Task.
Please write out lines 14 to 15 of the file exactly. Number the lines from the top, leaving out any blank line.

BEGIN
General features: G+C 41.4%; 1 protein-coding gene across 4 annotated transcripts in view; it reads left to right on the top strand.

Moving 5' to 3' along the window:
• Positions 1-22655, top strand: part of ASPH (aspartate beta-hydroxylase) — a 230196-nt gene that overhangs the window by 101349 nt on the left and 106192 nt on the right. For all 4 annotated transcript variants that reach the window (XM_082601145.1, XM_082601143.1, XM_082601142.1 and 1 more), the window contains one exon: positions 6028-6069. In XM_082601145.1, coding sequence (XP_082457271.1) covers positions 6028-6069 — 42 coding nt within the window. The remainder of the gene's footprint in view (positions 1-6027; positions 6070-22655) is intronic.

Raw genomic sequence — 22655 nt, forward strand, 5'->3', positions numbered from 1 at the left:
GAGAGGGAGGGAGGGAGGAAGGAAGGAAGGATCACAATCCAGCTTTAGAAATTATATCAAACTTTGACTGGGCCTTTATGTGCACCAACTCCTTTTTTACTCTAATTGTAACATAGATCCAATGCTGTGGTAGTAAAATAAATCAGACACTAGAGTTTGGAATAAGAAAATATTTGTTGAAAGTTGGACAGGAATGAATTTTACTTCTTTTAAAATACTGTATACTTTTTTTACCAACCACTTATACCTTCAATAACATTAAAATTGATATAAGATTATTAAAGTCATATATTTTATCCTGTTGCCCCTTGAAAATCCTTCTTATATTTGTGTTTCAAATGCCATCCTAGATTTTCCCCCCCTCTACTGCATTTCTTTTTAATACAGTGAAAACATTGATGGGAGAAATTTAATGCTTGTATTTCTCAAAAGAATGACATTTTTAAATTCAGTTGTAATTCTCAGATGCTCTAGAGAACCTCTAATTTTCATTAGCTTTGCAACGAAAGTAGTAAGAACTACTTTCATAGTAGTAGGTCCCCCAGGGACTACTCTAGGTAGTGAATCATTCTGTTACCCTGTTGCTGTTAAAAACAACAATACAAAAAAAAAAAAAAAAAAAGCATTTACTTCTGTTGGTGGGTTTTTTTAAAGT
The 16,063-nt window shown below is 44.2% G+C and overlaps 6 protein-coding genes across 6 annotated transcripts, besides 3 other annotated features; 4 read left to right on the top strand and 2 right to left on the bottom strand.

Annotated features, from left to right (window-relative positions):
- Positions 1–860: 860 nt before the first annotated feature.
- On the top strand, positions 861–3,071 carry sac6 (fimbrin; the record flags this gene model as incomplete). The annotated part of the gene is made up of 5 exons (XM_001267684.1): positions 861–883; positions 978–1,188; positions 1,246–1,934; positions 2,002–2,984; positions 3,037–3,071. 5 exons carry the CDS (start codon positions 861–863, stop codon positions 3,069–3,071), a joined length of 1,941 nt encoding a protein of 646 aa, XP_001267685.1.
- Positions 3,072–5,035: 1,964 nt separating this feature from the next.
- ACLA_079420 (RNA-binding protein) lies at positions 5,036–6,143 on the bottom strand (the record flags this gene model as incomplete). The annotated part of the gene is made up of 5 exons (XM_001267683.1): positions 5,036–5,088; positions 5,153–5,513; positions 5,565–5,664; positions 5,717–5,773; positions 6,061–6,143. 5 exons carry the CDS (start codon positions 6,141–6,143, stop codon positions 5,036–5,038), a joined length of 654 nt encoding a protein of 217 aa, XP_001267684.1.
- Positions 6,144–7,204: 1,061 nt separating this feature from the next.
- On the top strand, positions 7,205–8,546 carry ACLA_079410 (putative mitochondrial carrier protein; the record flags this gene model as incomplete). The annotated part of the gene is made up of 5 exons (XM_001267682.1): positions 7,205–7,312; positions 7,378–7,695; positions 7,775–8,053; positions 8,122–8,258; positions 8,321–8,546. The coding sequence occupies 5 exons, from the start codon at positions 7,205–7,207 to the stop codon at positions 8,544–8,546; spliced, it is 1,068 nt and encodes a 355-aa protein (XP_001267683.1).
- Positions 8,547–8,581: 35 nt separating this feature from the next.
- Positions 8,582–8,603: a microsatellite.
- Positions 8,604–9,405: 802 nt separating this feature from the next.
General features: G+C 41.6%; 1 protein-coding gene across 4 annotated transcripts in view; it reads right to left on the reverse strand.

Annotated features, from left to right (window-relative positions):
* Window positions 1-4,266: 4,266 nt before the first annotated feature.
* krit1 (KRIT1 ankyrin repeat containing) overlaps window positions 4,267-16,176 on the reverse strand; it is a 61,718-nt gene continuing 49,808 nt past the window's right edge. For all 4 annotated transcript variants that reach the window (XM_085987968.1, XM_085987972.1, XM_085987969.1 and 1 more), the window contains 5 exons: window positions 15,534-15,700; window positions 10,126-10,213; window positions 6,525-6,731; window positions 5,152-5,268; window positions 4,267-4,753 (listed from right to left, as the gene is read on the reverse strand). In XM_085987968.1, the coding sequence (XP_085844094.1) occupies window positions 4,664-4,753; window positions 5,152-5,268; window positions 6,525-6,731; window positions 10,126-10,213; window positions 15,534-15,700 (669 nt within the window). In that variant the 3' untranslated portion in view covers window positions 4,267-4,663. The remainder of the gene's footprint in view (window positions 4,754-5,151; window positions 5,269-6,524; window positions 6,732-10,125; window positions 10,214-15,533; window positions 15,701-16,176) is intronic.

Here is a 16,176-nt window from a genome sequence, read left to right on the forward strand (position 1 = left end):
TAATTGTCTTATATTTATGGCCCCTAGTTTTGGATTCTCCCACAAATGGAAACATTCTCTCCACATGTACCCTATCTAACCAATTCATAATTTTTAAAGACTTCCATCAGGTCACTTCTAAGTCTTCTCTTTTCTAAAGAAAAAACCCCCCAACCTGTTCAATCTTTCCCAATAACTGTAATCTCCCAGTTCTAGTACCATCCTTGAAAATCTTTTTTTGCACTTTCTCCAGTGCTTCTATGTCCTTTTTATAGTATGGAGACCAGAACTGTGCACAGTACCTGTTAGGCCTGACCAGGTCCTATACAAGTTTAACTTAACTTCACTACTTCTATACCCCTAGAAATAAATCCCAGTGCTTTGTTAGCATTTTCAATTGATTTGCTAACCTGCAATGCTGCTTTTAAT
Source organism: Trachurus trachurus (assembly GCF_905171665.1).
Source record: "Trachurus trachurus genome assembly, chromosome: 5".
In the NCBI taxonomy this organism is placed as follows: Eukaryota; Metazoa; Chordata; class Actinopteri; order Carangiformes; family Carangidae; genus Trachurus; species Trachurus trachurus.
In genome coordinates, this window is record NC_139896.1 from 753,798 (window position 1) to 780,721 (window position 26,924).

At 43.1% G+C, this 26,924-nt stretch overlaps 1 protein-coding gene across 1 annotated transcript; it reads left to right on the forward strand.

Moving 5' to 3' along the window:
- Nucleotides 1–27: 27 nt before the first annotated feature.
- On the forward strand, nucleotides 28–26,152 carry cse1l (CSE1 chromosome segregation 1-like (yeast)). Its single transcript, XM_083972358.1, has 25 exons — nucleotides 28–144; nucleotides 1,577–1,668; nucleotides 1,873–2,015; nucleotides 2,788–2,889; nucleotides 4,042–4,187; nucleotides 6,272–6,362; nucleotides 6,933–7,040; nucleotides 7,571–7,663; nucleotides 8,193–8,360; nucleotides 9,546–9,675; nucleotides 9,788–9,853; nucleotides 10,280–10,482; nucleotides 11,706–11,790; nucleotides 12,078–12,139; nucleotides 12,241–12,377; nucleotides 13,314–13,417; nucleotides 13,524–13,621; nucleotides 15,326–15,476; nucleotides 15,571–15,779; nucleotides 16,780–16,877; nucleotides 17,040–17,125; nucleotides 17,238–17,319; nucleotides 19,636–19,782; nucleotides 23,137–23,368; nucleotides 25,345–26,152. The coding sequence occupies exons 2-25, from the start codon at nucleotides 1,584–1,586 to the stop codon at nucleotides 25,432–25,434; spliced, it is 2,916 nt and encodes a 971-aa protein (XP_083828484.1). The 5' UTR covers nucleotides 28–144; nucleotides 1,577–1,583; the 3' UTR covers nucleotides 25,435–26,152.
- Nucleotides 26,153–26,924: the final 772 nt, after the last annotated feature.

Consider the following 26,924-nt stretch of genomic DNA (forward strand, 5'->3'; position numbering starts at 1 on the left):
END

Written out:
- Positions 8,547–8,581: 35 nt separating this feature from the next.
- Positions 8,582–8,603: a microsatellite.